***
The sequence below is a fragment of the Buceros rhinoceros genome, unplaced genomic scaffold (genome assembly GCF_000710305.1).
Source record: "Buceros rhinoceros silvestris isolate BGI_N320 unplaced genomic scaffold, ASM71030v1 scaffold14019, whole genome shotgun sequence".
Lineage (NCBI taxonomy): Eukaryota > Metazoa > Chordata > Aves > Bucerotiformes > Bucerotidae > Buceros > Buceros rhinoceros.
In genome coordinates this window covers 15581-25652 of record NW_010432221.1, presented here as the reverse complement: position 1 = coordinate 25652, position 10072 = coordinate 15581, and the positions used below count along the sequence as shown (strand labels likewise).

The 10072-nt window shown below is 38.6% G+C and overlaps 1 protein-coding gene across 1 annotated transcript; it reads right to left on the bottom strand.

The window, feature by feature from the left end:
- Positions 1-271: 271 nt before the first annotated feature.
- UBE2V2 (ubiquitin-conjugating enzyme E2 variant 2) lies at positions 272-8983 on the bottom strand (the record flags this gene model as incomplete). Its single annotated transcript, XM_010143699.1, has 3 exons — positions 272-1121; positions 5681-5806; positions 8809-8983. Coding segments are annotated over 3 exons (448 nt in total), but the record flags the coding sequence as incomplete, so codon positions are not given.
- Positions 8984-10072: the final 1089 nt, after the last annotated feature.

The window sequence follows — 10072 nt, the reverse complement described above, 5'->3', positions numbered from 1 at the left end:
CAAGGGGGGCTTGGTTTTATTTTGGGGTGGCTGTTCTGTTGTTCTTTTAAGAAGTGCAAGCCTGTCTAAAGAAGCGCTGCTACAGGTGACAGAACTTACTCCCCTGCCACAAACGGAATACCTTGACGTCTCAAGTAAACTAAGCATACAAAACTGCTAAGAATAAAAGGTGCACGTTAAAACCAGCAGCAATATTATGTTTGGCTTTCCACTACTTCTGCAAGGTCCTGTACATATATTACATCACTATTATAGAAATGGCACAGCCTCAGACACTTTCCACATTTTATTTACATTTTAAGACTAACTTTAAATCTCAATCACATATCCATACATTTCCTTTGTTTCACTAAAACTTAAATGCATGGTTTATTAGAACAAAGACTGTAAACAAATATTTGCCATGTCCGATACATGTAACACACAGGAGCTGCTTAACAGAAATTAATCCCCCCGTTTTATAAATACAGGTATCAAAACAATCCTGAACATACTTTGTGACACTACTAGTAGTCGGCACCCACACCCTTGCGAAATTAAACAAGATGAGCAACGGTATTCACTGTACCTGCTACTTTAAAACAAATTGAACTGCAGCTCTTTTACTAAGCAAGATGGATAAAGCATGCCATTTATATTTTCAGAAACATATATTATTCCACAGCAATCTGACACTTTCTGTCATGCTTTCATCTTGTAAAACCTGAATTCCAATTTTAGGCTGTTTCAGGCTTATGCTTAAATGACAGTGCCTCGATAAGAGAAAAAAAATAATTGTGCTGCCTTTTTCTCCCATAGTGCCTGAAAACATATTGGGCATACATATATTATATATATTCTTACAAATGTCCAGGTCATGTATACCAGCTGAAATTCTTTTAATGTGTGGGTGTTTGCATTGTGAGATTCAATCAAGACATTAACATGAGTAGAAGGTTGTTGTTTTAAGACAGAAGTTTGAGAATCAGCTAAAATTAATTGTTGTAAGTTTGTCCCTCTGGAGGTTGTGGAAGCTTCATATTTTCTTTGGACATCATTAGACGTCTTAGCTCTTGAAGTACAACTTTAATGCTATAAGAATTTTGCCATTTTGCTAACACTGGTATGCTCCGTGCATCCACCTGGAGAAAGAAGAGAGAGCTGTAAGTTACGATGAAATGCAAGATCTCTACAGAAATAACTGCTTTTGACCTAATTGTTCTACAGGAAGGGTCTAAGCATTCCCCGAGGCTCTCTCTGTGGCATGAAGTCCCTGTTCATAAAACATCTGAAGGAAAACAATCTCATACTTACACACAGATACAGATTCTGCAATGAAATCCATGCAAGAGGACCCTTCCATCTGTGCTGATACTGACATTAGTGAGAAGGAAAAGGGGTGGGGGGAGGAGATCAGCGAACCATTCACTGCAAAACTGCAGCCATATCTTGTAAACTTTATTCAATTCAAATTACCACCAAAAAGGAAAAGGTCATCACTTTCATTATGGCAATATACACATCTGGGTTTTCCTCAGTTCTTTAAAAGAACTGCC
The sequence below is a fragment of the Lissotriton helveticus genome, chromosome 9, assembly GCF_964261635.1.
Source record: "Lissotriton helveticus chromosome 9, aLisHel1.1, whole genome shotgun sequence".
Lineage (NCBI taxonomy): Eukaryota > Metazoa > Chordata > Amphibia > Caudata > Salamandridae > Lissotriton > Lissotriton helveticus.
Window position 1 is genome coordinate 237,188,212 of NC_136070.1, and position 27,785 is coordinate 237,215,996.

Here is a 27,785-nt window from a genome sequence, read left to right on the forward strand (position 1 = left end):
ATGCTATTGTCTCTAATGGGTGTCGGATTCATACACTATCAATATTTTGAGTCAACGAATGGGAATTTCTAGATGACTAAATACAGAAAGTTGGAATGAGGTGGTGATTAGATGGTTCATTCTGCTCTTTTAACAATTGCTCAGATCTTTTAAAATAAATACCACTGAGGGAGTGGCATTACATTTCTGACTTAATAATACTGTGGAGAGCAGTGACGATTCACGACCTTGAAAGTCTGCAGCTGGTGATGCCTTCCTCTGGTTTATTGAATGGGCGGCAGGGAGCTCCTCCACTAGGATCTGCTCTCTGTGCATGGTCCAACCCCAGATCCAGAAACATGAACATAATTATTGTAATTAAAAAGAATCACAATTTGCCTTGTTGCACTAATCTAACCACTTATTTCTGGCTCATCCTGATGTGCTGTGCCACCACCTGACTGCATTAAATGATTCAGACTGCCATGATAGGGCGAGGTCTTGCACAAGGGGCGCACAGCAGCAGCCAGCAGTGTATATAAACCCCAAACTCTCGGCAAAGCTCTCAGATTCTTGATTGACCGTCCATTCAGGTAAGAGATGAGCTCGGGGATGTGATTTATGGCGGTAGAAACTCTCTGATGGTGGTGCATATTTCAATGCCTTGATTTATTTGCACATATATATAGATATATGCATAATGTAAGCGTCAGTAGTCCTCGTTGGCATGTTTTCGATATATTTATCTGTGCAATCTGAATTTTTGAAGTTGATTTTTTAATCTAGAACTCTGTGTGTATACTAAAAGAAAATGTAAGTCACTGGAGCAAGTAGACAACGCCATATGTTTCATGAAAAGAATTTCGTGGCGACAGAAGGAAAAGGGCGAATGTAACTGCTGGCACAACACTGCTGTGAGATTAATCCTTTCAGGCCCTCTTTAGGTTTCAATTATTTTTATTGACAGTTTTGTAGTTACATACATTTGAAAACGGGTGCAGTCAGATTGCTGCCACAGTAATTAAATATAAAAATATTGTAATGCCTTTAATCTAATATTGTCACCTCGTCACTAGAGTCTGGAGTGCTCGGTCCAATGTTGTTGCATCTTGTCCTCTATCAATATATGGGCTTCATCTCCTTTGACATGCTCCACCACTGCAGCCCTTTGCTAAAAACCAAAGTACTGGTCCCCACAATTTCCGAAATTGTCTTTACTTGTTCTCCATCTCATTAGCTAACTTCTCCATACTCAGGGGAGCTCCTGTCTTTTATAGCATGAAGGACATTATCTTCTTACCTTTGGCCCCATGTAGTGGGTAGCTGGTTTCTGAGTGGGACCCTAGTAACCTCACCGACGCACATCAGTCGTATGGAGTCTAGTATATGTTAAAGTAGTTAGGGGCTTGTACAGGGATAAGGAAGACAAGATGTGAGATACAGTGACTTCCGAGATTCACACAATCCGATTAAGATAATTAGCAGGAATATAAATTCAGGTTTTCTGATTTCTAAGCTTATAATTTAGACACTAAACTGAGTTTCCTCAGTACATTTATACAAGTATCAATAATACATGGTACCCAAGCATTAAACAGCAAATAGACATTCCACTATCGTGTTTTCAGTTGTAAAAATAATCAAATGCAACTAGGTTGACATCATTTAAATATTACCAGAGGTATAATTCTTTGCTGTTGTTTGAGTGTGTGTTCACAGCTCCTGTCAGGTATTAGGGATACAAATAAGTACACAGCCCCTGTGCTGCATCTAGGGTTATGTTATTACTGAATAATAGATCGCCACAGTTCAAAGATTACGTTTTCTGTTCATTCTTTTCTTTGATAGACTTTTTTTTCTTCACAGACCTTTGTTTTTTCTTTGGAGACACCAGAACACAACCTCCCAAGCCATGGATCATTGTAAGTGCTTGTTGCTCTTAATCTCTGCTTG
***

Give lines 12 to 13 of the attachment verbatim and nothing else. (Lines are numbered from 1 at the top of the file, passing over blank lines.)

The sequence below is a fragment of the Lissotriton helveticus genome, chromosome 9, assembly GCF_964261635.1.
Source record: "Lissotriton helveticus chromosome 9, aLisHel1.1, whole genome shotgun sequence".